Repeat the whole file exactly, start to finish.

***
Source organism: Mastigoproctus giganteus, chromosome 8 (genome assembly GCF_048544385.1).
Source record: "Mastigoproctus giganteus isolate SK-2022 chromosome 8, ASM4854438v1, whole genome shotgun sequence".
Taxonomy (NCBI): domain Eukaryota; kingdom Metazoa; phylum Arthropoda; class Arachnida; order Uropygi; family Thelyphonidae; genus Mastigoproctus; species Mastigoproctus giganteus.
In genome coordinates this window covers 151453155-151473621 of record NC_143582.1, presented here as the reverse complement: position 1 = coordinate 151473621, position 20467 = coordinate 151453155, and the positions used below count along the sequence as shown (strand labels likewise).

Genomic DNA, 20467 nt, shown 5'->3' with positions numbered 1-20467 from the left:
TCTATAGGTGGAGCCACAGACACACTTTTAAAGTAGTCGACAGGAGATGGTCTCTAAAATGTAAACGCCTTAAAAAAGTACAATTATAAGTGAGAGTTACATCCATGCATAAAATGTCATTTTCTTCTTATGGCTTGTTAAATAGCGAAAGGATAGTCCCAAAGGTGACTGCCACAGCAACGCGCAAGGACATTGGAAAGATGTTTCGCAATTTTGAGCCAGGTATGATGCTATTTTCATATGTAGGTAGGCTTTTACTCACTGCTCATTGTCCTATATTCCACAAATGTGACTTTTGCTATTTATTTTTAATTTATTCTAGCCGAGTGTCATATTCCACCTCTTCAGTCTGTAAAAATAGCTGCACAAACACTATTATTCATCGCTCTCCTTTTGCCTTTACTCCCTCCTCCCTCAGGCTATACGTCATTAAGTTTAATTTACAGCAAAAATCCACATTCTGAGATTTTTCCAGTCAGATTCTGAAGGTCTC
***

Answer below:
Source organism: Mastigoproctus giganteus, chromosome 8 (genome assembly GCF_048544385.1).
Source record: "Mastigoproctus giganteus isolate SK-2022 chromosome 8, ASM4854438v1, whole genome shotgun sequence".
Taxonomy (NCBI): domain Eukaryota; kingdom Metazoa; phylum Arthropoda; class Arachnida; order Uropygi; family Thelyphonidae; genus Mastigoproctus; species Mastigoproctus giganteus.
In genome coordinates this window covers 151453155-151473621 of record NC_143582.1, presented here as the reverse complement: position 1 = coordinate 151473621, position 20467 = coordinate 151453155, and the positions used below count along the sequence as shown (strand labels likewise).

Genomic DNA, 20467 nt, shown 5'->3' with positions numbered 1-20467 from the left:
TCTATAGGTGGAGCCACAGACACACTTTTAAAGTAGTCGACAGGAGATGGTCTCTAAAATGTAAACGCCTTAAAAAAGTACAATTATAAGTGAGAGTTACATCCATGCATAAAATGTCATTTTCTTCTTATGGCTTGTTAAATAGCGAAAGGATAGTCCCAAAGGTGACTGCCACAGCAACGCGCAAGGACATTGGAAAGATGTTTCGCAATTTTGAGCCAGGTATGATGCTATTTTCATATGTAGGTAGGCTTTTACTCACTGCTCATTGTCCTATATTCCACAAATGTGACTTTTGCTATTTATTTTTAATTTATTCTAGCCGAGTGTCATATTCCACCTCTTCAGTCTGTAAAAATAGCTGCACAAACACTATTATTCATCGCTCTCCTTTTGCCTTTACTCCCTCCTCCCTCAGGCTATACGTCATTAAGTTTAATTTACAGCAAAAATCCACATTCTGAGATTTTTCCAGTCAGATTCTGAAGGTCTC